I love coffee, but I only drink a cup or two a day. When the Keurig coffeemaker came out, it seemed like a great way for me to save money on not wasting coffee. I would always make a small … Continue reading
Because I’m trying to save money, I’m always on the lookout for new recipes to try. So, when I was given a free copy of the 125 Chicken Recipes cookbook, I was excited to try out the Roasted Chicken Fajitas.
I’ve made fajitas before, they are one of my favorite dishes, but never roasted them in the oven. I was surprised at how easy it was. You do everything you normally do, except you don’t have to stand over a hot stove for 30 minutes. You just toss it all in a roasting pan and shove it in the oven instead.
From the looks of the photos of my creation, I think I chopped up the peppers too large. Also, I didn’t realize that the recipe called for two onions and one bell pepper. I used one onion and three bell peppers. Hey, they were on sale and I do enjoy a good roasted bell pepper.
Here’s what I do know, Paul loved them. He’s a very picky eater and actually enjoyed the chicken. He’s not a fan of the veggies, but I’ll take what I can get. I loved the whole thing. I mean just look at these photos:
Want the recipe? I’ll share it below.
Another thing I liked about this cookbook as a whole is that it also had suggested meals to go with the recipes as well as a section on basic items you should have in your pantry when you are cooking chicken.
I do encourage you to check out the cookbooks on the Robert Rose website. I saw one called 150 Best Grilled Cheese Sandwiches and one that was 300 Best Potato Recipes. I can’t even image more than 3 potato recipes nor 2 grilled cheese sandwiches, but I am curious and just might have to find out.
- 1 lb skinless boneless chicken breasts
- 2 tbsp vegetable oil
- 1 tbsp fresh lime juice
- 1 tsp chili powder
- 1/2 tsp ground cumin
- 2 large onions, in wedges
- 2 large red bell peppers, cut into wide strips
- Salt and pepper
- 8 large flour tortillas
- 1 cup shredded lettuce (optional)
- 2 avocados, peeled and sliced
- Tomato salsa
- Sour cream
- Preheat oven to 400° F (200° C)
- Large shallow roasting pan, greased
- Cut chicken crosswise into 5 or 6 strips. Toss with half the oil; add lime juice, chili powder and cumin; set aside.
- Combine onions and peppers in prepared roasting pan. Drizzle with remaining oil; sprinkle with salt and pepper. Add chicken mixture; stir to combine and spread out in the pan. Roast in preheated oven, stirring once or twice, for 20 to 25 minutes or until chicken is no longer pink inside and vegetables are tender.
- Meanwhile, wrap tortillas tightly in foil and place in the oven for 10 minutes to heat.
- Transfer chicken and vegetables to a heated platter and serve with tortillas, lettuce, avocados, salsa and sour cream. Have each diner spoon some chicken mixture into a tortilla, top with lettuce (if desired), avocado, salsa and sour cream to taste; roll up to eat.
- Tip: Buy chicken strips that are already cut and packaged for stir-fries.
What did I think of the Holman Ranch Pinot Gris? It tasted slightly buttery, but not overly so. There was a little bite initially followed by a fruity, tart flavor. It was delicious, but I probably keep mine too cold. I never freeze it. That’s out of control and will probably ruin the wine, but I have been known to put cubes of ice in white wines…not this one, but other ones.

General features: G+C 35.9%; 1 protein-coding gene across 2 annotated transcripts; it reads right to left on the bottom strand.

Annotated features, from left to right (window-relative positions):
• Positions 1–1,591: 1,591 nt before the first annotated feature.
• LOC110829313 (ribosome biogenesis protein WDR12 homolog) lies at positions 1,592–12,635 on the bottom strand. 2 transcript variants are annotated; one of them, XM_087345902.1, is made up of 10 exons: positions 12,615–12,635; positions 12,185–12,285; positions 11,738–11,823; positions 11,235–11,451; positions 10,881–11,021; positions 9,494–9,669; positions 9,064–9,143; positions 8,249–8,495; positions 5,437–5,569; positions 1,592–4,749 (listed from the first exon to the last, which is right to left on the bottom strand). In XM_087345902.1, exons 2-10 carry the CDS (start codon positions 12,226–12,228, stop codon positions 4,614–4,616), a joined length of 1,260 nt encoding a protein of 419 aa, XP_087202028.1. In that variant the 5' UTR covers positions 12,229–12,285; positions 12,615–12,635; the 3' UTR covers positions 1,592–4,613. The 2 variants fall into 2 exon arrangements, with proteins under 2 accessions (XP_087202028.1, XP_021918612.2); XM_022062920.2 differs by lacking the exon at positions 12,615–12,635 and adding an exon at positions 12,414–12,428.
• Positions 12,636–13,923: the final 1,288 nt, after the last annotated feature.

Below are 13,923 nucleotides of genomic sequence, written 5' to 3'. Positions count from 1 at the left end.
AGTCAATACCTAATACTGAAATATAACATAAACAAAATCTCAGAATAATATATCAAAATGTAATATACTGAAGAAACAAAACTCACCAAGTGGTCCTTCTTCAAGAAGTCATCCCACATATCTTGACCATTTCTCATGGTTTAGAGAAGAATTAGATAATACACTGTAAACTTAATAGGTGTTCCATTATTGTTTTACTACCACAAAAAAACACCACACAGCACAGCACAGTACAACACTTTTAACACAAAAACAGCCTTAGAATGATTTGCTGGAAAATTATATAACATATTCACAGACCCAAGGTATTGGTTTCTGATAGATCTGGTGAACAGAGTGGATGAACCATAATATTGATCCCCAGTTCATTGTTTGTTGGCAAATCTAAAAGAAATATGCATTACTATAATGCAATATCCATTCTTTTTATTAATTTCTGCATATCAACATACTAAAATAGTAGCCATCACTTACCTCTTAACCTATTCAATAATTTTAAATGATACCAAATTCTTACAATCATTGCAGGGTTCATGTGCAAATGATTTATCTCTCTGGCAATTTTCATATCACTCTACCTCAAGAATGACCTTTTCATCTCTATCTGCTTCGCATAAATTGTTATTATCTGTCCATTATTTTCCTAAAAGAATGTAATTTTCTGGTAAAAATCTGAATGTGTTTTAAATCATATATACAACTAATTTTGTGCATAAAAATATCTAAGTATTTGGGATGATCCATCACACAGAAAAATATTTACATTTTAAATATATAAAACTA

It has a very light, dry palate with a clean finish. Not sweet at all. I’ve read how some Pinot Gris have spicy notes in them, but I can’t taste that in this wine. That’s not to say they aren’t in this wine…my palate likely needs to be refined or maybe my sinuses unplugged. My allergies are insane in Minnesota.
What I like about Holman Ranch in general, is that they seem to specialize in different types of Pinot. Sure, they have Chardonnay and Sauvignon Blanc, but as far as reds go, it’s just Pinot Noir. Look at this map of their varietals.
Personally, I think Pinot Gris and Pinot Grigio are great for people who want to drink white wines, but don’t like Chardonnay. The buttery in this wine is very light. After a couple of sips, I didn’t even taste it anymore. It’s very easy to drink, but then again, I sort of think most wines are drinkable…why drink them if they aren’t right?
For $16, it’s a really good wine buy in my book. Before I looked up the price, I thought it was easily $10 higher than that.
This is the third in a series of reviews I did on Holman Ranch wines. While I received the wines for free, I received no compensation. All thoughts are my own.
The good people at Holman Ranch also sent be a bottle of chardonnay to review in addition to the sauvignon blanc I previously reviewed.
This is an estate grown chardonnay. What does estate grown mean on a wine label? Basically, it’s a fancy way to say that a certain percentage of the grapes are grown by the winery. OK, it’s a little more in-depth than that, but that’s for another blog post.
Are you confused? Well, not all wineries can afford thousands of acres of land to grow their own grapes, so they will buy them from various places. Personally, I don’t care. I only care what the wine tastes like when I drink it.